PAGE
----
Cleaning your brushes is essential to maintaining a flawless look. Dirty make-up brushes can contribute to clogged pores and breakouts. These easy steps can help you clean your brushes and continue to put your best face forward.
Step One: Rinse brushes under warm water.
Step Two: Once your brush is wet, lather it with a mixture of olive oil and cleansing shampoo (some inexpensive brands are VO5, SUAVE, and Dove). Work the shampoo into the bristles. Repeat until the water runs clean. You can also use e.l.f. Cosmetics’ Makeup Brush Shampoo ($3 at Target).
Step Three: Rinse the brush and squeeze out excess water. Shape the brush back into its natural form and let dry. To let your brushes dry, lay them flat on a towel. A helpful tip is to use a toe separator (new, of course) to sit your brushes on and allow them to air dry.
** Also, if you are an MUA then you could add an extra precautionary step: Rinse your brushes with a mixture of alcohol and water, then cleanse with shampoo.
**Beneficial Tip: Hang your brushes upside down to allow the water to drain from the brush handle. This will prevent your handles from deteriorating.
Inez Doe is the owner and head beauty stylist for UFancii Beauty Bar. She is a native of Detroit, Michigan but relocated to Mississippi to attend Jackson State University, where she studied English Education. After graduating, she decided to go to cosmetology school and get her license. Instead of starting out as someone else’s employee, Inez decided to create and develop her own brand, UFancii. With only a year under her belt, Doe has flipped her five hundred dollar investment and Jackson, Mississippi clientele into a very profitable business and nationwide brand.
“Fancii is an expressionas and when most people feel great about themselves. And it’s not just your beauty or hair, but it’s just a way of life.”
Through her website, Inez works with various charities each month. This month she is working with Susan G. Komen for the Cure’s (formerly known as The Susan G. Komen Breast Cancer Foundation) Mississippi chapter, The Steel Magnolias. Today she is having a hair exhibit where a portion of the proceeds will be given to The Steel Magnolias. The exhibit will be held at the Mississippi Museum of Art. “Just think of it as a art exhibit, but with hair,” says Doe. Since the theme revolves around breast cancer awareness, be prepared to see a lot of pink! She will acknowledge two breast cancer survivors and a check will be presented to the foundation. As a part of the exhibit, she has reached out to other stylists in the Jackson area to “pay homage,” form a bond and give everyone a chance to shine.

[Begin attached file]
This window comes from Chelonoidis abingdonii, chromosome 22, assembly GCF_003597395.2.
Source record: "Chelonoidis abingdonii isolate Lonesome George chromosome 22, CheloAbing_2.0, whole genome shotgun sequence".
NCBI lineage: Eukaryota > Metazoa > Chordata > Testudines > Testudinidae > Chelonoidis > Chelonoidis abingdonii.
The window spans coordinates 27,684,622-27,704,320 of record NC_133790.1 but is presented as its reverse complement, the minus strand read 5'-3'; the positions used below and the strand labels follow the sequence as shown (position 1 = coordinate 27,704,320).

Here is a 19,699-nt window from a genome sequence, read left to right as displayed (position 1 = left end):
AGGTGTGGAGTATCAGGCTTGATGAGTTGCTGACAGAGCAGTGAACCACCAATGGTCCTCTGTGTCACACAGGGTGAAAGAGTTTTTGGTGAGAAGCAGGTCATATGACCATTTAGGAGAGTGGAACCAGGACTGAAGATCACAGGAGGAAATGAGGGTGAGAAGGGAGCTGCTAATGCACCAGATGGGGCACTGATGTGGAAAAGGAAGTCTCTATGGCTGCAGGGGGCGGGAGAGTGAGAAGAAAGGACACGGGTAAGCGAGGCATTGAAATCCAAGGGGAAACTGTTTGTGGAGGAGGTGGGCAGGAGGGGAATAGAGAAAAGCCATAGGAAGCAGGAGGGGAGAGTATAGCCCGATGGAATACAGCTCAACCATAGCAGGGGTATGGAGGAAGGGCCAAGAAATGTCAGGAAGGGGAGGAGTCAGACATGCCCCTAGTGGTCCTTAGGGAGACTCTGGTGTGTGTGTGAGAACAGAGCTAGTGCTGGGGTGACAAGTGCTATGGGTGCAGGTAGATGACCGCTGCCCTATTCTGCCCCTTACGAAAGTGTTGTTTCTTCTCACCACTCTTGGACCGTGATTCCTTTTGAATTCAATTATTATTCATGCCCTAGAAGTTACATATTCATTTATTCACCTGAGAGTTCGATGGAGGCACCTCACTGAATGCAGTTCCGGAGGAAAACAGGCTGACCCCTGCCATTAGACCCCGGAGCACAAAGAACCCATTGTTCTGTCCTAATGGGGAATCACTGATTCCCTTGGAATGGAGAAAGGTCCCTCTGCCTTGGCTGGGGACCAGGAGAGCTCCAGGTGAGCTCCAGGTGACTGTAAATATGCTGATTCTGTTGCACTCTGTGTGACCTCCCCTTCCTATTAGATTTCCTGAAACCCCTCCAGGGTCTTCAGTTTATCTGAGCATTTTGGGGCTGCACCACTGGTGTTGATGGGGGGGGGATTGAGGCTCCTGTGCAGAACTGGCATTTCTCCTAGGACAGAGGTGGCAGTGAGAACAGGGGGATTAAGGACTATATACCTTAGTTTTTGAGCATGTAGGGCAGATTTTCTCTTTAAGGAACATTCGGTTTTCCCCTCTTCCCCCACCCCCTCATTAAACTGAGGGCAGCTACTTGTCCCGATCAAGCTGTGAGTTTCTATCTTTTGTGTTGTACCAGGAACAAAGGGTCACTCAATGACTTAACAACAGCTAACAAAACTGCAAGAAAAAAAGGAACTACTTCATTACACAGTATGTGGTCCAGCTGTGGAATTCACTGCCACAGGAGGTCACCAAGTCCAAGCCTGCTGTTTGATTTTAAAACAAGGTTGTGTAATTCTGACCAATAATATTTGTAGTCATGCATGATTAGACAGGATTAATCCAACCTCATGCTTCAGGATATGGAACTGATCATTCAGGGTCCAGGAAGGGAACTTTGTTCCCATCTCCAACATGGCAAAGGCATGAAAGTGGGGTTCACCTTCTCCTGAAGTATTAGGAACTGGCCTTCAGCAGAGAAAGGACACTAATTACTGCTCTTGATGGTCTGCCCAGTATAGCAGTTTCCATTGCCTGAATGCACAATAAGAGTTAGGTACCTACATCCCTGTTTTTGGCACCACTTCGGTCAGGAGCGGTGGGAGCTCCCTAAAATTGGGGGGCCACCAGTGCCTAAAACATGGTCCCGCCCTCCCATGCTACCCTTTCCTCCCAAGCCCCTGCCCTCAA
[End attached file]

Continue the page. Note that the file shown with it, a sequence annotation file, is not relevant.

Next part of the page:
When talking about her accomplishments in such a short amount of time, Inez credits God with everything that she has achieved. To connect with Doe, follow her on Instagram @ufancii and @doegirlnezz. You can also visit her website www.ufancii.com.
Phillip Rollins, better known as DJ Young Venom, is a 29-year-old native of Jackson, Mississippi. He was a graduate of Madison Central High School and later attended Jackson State University, majoring in Graphic Design. After his grandmother was diagnosed with lung cancer, Rollins dropped out of college and pursued his dream of DJing.